Because a subset of patients with asthma received corticosteroids, we evaluated whether exposure to corticosteroids alone results in increased IGFBP-3. Primary airway epithelial cells were incubated for 48 hours with dexamethasone in either the presence or absence of IGF-I. Dexamethasone alone does not result in increased IGFBP-3 secretion or detection of degraded IGFBP-3, and, in fact, demonstrates a trend toward diminished IGFBP-3 secretion in the presence of IGF-I (Figure E3).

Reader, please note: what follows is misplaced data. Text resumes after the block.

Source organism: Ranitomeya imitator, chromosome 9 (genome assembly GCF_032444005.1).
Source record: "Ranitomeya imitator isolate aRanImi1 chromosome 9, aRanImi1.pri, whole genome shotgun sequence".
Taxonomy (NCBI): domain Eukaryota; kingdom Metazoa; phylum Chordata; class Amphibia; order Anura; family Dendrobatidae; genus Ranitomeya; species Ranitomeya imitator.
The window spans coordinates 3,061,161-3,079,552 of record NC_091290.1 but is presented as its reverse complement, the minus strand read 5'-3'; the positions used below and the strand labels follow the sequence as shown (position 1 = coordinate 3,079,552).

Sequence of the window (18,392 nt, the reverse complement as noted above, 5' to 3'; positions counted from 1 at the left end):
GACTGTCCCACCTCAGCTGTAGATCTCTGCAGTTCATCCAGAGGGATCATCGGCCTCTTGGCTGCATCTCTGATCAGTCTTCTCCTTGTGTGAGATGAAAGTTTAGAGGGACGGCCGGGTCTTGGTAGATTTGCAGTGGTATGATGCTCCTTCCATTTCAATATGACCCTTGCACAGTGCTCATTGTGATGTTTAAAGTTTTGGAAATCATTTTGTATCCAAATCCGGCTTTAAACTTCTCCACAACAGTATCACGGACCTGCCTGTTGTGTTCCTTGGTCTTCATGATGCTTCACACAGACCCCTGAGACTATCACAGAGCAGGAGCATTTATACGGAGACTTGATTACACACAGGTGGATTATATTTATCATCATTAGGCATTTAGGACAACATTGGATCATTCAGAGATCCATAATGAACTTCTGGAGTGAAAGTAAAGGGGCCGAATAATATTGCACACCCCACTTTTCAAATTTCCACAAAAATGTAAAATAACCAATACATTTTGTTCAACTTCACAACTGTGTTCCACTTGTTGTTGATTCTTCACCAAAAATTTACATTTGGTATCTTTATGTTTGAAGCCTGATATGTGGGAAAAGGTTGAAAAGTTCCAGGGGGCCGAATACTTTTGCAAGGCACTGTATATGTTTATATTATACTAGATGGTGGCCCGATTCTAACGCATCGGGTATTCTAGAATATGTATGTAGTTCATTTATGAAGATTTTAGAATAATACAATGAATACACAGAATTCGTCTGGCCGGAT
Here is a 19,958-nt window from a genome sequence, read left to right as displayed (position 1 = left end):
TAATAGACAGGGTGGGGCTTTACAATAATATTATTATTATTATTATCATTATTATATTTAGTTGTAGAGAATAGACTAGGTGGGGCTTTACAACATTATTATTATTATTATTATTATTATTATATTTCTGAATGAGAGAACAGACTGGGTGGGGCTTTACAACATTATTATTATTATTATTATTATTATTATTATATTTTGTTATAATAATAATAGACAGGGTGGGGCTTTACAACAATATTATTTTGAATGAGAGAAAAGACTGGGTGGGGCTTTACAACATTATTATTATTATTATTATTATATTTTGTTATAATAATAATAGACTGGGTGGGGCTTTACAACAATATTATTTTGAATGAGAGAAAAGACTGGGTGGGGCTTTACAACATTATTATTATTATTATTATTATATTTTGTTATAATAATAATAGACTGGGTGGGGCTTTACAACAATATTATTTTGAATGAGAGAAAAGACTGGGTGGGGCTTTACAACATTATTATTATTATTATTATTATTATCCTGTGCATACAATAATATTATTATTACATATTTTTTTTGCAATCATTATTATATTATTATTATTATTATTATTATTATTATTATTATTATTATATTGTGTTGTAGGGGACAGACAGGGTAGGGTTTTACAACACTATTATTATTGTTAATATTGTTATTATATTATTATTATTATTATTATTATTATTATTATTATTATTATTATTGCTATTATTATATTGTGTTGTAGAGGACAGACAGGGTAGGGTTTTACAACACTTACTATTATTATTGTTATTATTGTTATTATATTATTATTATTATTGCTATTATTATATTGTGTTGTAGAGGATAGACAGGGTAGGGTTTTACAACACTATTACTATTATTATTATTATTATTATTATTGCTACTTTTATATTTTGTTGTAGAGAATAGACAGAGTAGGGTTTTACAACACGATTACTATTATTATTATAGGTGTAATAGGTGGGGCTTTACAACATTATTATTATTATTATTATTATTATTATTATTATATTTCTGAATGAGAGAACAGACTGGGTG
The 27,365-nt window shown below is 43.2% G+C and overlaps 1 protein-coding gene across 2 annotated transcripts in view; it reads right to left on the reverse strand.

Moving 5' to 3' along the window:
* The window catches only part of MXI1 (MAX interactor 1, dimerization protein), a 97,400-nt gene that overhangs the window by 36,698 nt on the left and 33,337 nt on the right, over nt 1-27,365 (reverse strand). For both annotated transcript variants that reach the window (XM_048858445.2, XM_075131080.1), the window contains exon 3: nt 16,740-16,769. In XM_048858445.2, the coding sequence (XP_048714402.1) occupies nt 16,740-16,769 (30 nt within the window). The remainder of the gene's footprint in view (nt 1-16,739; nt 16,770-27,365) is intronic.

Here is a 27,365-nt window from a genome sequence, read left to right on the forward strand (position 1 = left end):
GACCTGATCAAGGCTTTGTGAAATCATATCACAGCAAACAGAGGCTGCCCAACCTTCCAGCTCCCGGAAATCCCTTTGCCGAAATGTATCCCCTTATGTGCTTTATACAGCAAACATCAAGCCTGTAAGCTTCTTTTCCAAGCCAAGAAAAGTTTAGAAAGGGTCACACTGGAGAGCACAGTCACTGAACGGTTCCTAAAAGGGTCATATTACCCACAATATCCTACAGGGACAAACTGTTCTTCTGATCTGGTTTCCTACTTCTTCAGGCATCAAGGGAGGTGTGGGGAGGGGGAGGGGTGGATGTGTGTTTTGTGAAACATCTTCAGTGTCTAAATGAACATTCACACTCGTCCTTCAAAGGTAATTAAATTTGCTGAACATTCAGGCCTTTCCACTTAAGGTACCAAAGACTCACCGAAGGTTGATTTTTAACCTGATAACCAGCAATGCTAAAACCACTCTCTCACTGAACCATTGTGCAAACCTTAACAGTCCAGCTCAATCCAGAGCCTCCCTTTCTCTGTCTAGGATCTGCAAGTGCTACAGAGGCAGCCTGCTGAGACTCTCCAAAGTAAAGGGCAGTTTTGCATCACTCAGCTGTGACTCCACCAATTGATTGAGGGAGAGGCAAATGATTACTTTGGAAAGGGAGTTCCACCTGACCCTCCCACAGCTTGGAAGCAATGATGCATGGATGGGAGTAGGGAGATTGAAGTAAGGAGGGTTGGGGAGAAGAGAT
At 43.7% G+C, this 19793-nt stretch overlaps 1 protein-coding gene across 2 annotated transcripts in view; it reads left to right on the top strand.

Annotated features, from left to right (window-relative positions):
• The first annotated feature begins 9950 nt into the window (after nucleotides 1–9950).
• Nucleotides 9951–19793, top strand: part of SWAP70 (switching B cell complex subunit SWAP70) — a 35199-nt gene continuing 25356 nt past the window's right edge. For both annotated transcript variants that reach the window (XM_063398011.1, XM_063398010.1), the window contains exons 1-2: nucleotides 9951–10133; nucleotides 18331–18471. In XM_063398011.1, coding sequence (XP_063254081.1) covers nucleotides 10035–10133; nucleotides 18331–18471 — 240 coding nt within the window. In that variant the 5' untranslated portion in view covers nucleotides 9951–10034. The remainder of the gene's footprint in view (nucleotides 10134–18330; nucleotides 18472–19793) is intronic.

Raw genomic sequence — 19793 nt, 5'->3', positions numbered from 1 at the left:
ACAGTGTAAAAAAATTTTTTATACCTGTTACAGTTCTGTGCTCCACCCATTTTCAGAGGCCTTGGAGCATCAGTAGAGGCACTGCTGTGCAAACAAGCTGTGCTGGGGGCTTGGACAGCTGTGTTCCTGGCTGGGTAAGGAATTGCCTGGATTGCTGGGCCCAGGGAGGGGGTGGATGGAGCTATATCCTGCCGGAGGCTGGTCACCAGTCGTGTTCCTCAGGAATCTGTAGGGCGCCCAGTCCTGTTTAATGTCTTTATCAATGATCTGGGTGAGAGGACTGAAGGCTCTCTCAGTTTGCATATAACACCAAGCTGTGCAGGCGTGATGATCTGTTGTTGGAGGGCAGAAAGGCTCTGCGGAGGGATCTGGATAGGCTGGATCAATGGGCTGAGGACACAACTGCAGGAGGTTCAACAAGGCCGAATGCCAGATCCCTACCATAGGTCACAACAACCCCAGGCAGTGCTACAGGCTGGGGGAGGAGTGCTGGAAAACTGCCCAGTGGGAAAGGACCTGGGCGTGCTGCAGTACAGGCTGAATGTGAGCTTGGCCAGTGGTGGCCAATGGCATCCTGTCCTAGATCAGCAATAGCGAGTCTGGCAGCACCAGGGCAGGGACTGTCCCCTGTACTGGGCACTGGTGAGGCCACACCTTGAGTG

We previously demonstrated that IGFBP-3 is associated with fibrosis and ECM deposition in IPF (4). We therefore tested the hypothesis that IGF and its binding proteins are also involved in the remodeling process of asthma. In this study, we demonstrate an increase in levels of IGFBP-3 protein in BAL fluid of patients with asthma after allergen challenge that correlates with percentages of BAL eosinophils—a hallmark of the inflammatory response in asthma. We show that baseline cell-associated IGFBP-3 levels in airway epithelial cells are higher in patients with asthma versus healthy donors, and that levels increase significantly with disease severity and worsening lung function, although they do not correlate directly with SBM thickness. Taken together, these observations demonstrate that IGFBP-3 is increased in the airway epithelium of patients with asthma, and suggest that it is released into the lumen (where it is detectable by BAL) in significant quantities only in response to irritant stimuli, such as inhaled allergen.